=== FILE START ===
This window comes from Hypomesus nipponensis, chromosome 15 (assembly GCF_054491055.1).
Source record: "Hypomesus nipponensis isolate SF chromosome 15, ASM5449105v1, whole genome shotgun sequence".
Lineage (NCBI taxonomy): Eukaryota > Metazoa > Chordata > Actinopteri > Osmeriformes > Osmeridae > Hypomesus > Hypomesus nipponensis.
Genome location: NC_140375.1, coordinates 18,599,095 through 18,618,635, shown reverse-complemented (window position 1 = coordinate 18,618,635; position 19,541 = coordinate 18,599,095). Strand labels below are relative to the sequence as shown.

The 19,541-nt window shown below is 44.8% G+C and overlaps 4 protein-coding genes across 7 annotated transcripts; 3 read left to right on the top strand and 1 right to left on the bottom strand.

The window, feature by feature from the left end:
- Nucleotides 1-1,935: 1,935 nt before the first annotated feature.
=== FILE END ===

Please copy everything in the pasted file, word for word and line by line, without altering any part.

This window comes from Hypomesus nipponensis, chromosome 15 (assembly GCF_054491055.1).
Source record: "Hypomesus nipponensis isolate SF chromosome 15, ASM5449105v1, whole genome shotgun sequence".
Lineage (NCBI taxonomy): Eukaryota > Metazoa > Chordata > Actinopteri > Osmeriformes > Osmeridae > Hypomesus > Hypomesus nipponensis.
Genome location: NC_140375.1, coordinates 18,599,095 through 18,618,635, shown reverse-complemented (window position 1 = coordinate 18,618,635; position 19,541 = coordinate 18,599,095). Strand labels below are relative to the sequence as shown.

The 19,541-nt window shown below is 44.8% G+C and overlaps 4 protein-coding genes across 7 annotated transcripts; 3 read left to right on the top strand and 1 right to left on the bottom strand.

The window, feature by feature from the left end:
- Nucleotides 1-1,935: 1,935 nt before the first annotated feature.